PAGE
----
U.S. Air Force Hurricane Hunters Finish Flying Tropical Storm Cristobal

The U.S. Air Force 53rd Weather Reconnaissance Squadron “Hurricane Hunters” finished flying Tropical Storm Cristobal on June 7.

The squadron flew seven missions into the storm, which began June 1 as Tropical Depression Three. The Hurricane Hunters provided reconnaissance starting June 2 from the Bay of Campeche in the southwestern Gulf of Mexico until the storm made landfall over the Louisiana coast June 7.

Hurricane Hunters flying Tropical Storm Cristobal
Maj. Kendall Dunn, 53rd Weather Reconnaissance Squadron pilot, looks out the port side of a WC-130J Super Hercules aircraft June 5, 2020 in the Gulf of Mexico. The Hurricane Hunters were tasked to fly a fixed mission to locate the center of Tropical Storm Cristobal and the data gathered was sent to the National Hurricane Center for their weather model forecasts. (U.S. Air Force Photo by Tech. Sgt. Christopher Carranza)

“Our mission is to collect weather data from within the storm environment, find the center, and transmit that data to the National Hurricane Center,” said Mark Withee, 53rd Weather Reconnaissance Squadron navigator. “After the NHC receives our data, they feed it into their forecast models for their updated model runs.”

This is the third storm of the season, which started early with the Hurricane Hunters flying their first storm May 16 to investigate a tropical depression near the Bahamas. The system later became Tropical Storm Arthur, which was the sixth consecutive year with a named storm in May.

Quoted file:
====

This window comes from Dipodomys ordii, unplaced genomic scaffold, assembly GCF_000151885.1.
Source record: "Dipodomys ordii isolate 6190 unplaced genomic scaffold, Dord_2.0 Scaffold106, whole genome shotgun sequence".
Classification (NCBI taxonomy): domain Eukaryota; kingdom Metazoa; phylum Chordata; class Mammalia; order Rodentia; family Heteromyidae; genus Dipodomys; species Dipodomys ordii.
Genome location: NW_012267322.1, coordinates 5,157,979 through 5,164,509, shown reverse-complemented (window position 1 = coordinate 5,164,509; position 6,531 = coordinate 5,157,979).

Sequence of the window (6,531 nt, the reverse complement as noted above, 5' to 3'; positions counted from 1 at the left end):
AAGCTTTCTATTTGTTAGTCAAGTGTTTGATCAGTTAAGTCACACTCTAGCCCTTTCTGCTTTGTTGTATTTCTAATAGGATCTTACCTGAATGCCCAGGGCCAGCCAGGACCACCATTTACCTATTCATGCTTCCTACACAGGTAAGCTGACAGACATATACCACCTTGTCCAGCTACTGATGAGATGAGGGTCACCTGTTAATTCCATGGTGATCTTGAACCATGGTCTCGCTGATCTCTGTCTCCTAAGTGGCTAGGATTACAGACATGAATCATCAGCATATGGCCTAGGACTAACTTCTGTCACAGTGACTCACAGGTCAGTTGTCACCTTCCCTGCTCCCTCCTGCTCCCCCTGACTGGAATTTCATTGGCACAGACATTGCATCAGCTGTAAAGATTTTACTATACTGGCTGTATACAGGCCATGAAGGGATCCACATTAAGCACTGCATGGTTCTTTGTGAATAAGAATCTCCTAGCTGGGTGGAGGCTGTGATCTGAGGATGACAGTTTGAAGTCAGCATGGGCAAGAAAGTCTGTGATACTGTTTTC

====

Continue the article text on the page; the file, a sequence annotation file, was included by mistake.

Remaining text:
For Cristobal, the Hurricane Hunters were tasked to fly an investigation mission June 2, but this was changed to a fix mission by the time they took off. A low-level invest mission is flown at 500 to 1,500 feet to determine if there is a closed circulation, and if there is a closed circulation they begin flying fix missions into the system. Once a system becomes a tropical storm or hurricane, they begin flying at higher altitudes, ranging from 5,000 to 10,000 feet depending on the severity of the storm. Aircrews fly through the eye of a storm four to six times per mission to locate the low-pressure center and circulation of the storm. During each pass through the center, they release a dropsondes, which collect pressure, temperature, relative humidity, and wind speed on its descent to the ocean surface.

“These missions would not be possible without the tireless efforts of the Airmen from the 403rd Aircraft Maintenance Squadron and Chief, Aerial Reconnaissance Coordination, All Hurricanes,” said Withee, who added that CARCAH is a three-man unit, located at the NHC and is a subunit of the 53rd WRS, whose main mission is to act as a single point of contact to coordinate all the reconnaissance flight requirements into the storms. “They’re both the linchpins to generating, maintaining and sustaining our aerial weather reconnaissance mission; we wouldn’t be able to perform our duties without them.”

By Tech. Sgt. Christopher Carranza, 403rd Wing Public Affairs




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